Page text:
RECLAIM These Streets will tonight hold a vigil for teacher Sabrina Nessa – six months after thousands gathered to pay tribute to Sarah Everard.
Here's all you need to know about the community group…
What is Reclaim These Streets?
A website says that Reclaim These Streets "is organised by a group of women who wanted to channel the collective grief, outrage and sadness in our community" following the death of Sarah Everard.
Events had been planned across the UK, including a vigil on Clapham Comon to pay tribute to Sarah, who disappeared while walking home in London.
The vigils were seen as a way of publicly urging for women's safety in the UK's streets.
Organisers add: "We believe that streets should be safe for women, regardless of what you wear, where you live or what time of day or night it is.
"We shouldn’t have to wear bright colours when we walk home and clutch our keys in our fists to feel safe.
“It’s wrong that the response to violence against women requires women to behave differently. In Clapham, police told women not to go out at night this week. Women are not the problem.
"We’ve all been following the tragic case of Sarah Everard over the last week.
"This is a vigil for Sarah, but also for all women who feel unsafe, who go missing from our streets and who face violence every day."
On March 12, police confirmed a body found in Kent woodlands is that of missing Sarah Everard.
The 33-year-old had been walking home from Clapham, south London, on March 3 when she vanished – with the Met Police confirming officers have now launched a murder probe.
What happened at Sarah Everard's vigil?
Despite vigils being cancelled after cops threatened to impose fines of £10,000 each on the people who were organising the events up and down the country, many still gathered on Clapham Common last night (Saturday, March 13).
Heavy-handed cops dragged tearful women away from a candle-lit shrine during ugly clashes in Clapham, south London.
Mourners shouted “shame on you” at officers as they ripped women off the metal railings.
Shocking pictures showed one 5ft 2in mourner being pinned to the floor as she was arrested and others cuffed as they were led away.
The Met Police have since confirmed that four people were arrested during the clashes.
Lib Dem leader Sir Ed Davey has called for the Met Police Commissioner to "consider" her leadership of the force, as fury mounts over cops storming mourners as last night's vigil.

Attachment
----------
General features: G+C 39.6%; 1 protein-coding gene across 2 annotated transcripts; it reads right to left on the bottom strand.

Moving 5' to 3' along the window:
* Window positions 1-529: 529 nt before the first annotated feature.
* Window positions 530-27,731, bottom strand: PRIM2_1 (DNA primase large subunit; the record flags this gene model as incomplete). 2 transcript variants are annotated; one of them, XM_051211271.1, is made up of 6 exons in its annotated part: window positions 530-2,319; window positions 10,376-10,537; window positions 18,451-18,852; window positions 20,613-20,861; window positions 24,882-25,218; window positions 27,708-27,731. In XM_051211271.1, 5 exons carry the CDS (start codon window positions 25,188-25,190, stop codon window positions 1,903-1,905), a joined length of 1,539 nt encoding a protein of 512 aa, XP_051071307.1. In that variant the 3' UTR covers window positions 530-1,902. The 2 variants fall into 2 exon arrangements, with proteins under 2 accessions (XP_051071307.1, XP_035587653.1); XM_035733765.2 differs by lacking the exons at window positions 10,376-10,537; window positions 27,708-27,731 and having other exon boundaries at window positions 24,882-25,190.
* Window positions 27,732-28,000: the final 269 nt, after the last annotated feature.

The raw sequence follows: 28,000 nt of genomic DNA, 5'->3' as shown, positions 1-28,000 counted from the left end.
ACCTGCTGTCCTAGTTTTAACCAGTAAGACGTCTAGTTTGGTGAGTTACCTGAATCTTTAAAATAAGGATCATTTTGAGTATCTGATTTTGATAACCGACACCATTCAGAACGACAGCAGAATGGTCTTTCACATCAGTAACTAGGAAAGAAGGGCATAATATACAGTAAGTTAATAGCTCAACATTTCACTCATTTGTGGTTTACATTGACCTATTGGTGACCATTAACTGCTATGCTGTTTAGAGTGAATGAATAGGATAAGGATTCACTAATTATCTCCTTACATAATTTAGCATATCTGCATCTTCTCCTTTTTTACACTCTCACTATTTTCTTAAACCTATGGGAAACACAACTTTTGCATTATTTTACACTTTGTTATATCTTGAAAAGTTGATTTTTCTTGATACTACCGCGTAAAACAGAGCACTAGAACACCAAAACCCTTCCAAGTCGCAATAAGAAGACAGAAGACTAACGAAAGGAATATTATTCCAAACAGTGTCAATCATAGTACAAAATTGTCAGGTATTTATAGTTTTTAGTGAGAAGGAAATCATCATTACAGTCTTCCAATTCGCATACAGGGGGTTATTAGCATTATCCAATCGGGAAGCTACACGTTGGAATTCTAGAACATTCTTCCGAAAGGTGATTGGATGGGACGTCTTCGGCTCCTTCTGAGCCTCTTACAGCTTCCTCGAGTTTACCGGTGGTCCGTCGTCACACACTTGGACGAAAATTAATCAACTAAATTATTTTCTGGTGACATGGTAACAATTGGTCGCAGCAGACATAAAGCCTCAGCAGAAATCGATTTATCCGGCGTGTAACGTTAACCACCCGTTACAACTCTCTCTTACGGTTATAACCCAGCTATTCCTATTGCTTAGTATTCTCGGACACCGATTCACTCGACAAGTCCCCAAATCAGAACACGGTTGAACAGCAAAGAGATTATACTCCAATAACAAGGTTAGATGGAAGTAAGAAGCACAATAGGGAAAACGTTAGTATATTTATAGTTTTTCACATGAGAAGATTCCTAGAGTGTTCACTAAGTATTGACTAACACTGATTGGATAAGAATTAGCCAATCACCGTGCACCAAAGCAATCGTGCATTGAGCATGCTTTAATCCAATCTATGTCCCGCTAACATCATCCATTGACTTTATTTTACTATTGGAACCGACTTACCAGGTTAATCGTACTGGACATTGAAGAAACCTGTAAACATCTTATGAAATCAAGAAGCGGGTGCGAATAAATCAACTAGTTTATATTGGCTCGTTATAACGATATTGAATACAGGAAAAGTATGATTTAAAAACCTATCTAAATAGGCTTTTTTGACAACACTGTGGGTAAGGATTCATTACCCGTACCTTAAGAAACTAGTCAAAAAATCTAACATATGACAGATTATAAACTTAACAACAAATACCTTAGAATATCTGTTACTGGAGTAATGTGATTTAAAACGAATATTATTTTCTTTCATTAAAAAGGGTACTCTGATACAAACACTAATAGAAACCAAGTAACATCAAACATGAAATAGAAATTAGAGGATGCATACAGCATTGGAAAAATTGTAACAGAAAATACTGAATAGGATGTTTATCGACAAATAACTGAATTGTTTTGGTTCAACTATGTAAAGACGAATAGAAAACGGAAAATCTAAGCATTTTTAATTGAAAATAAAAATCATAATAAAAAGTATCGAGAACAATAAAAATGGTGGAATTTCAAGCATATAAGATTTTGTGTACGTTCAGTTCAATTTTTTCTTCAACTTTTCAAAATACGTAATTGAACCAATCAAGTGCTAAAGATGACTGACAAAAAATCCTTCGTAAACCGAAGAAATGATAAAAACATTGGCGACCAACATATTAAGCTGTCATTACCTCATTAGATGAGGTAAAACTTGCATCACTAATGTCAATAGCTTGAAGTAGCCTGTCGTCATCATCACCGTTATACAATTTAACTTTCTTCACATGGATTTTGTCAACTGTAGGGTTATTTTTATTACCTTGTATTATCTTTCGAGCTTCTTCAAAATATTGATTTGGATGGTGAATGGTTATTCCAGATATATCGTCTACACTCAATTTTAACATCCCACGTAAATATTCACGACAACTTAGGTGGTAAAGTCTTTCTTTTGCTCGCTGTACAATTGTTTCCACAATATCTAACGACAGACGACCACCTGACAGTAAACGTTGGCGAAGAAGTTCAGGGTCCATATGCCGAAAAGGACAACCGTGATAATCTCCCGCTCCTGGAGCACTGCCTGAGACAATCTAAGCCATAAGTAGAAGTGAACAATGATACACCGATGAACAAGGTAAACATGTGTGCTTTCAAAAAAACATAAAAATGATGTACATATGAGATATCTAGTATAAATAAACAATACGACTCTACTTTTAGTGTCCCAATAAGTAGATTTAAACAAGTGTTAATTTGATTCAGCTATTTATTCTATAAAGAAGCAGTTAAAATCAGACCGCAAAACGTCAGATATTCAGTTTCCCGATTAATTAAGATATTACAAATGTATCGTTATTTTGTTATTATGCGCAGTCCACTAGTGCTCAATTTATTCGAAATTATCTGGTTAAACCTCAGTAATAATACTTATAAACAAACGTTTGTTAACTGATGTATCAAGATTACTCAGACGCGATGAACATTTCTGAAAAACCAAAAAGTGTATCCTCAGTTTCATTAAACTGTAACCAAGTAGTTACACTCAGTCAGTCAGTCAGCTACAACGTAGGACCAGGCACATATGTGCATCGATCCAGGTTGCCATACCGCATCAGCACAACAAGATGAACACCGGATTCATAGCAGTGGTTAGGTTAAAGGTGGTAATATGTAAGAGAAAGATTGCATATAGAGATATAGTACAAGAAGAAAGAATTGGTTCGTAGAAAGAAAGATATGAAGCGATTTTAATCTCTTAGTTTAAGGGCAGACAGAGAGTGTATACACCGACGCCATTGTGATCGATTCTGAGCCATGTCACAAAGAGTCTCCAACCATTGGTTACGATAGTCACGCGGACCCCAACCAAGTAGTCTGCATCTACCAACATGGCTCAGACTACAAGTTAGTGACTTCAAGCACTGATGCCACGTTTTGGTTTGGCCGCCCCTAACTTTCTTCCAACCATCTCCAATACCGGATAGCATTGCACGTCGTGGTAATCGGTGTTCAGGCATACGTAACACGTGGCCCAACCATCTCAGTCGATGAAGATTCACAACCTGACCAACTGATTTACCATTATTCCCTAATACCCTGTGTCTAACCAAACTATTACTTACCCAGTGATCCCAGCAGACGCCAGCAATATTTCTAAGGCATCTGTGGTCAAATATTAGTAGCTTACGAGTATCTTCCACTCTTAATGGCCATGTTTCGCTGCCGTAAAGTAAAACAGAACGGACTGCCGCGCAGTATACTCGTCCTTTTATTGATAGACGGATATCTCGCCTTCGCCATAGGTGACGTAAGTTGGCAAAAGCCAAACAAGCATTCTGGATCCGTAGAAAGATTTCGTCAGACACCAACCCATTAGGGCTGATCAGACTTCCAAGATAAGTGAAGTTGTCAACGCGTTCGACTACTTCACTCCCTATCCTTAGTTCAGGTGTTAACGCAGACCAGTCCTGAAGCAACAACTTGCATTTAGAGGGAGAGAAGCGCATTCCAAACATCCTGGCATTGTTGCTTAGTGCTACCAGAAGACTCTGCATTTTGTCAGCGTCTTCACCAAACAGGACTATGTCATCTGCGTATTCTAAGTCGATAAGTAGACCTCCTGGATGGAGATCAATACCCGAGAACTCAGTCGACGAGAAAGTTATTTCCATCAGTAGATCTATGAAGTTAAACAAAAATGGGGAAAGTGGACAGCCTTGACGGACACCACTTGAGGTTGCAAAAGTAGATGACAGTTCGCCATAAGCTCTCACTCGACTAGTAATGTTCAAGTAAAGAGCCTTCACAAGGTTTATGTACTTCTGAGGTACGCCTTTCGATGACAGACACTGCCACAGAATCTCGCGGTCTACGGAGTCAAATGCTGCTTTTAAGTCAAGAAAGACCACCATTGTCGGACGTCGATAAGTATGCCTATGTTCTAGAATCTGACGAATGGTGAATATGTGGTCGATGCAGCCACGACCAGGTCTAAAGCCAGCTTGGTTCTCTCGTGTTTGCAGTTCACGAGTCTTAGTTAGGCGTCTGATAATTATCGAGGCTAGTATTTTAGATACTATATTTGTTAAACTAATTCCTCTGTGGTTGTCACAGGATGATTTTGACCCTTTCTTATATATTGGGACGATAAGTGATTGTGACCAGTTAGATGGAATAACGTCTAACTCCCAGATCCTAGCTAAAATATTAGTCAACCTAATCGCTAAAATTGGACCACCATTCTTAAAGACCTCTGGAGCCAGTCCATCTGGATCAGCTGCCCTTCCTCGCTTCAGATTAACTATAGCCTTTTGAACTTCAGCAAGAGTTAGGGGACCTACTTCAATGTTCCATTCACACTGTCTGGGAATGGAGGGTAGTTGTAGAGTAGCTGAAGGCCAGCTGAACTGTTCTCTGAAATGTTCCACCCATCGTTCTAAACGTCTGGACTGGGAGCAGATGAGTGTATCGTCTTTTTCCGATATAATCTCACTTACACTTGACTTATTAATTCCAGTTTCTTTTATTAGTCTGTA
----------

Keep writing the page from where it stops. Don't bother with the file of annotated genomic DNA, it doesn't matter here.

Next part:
He branded the scenes "a complete abject tactical and moral failure on the part of the police".
Home Secretary Ms Patel has called for a "full report" from the Met Police into the clashes on the Common.
She wrote on Twitter: "Some of the footage circulating online from the vigil in Clapham is upsetting.
"I have asked the Metropolitan Police for a full report on what happened.
"My thoughts remain with Sarah’s family and friends at this terrible time."
When is the vigil for Sabina Nessa?
Cops say teacher Sabina Nessa was on her way to meet a friend at a pub when she was attacked.
Met detectives said Sabina left home on Astell Road in Greenwich, South East London, just before 8.30pm on Friday, September 17.
She is believed to have been making her way through Cator Park towards The Depot bar on Pegler Square, Kidbrooke Village, where she planned to meet a friend.
The journey should have taken her five minutes, but Sabina never arrived at the pub and is thought to have been murdered as she walked through the park.
A candlelight vigil has been organised by Reclaim These Streets at 7pm tonight, September 23 in Kidbrooke Village.
Those who attend are encouraged to bring their own candles to show their respects.
Sabina's death has sparked outrage after she joined a growing list of women killed in public spaces in London in recent months.
Campaigners are now demanding action to tackle violence against women in the wake of the latest tragedy.
Our Streets Now said: "It’s why we don’t walk where we want, when we want.
🔵 Read our Sabina Nessa blog for the latest updates
“It’s why we tense at the sound of a car pulling up, or of a man crossing the street towards us.
“It’s why one in five girls have avoided their place of education.
“Please, stop telling us we’re overreacting.
“Sabina Ness, Sarah Everard, Bibaa Henry, Nicole Smallman.
“And these are just the names that we remember.
“Male violence is killing us. It’s restricting our right to be free and equal citizens.
“We need change, now.”
Sabina Nessa: Suspect, 38, held over ‘murder’ of teacher as cops release image of man they want to speak with
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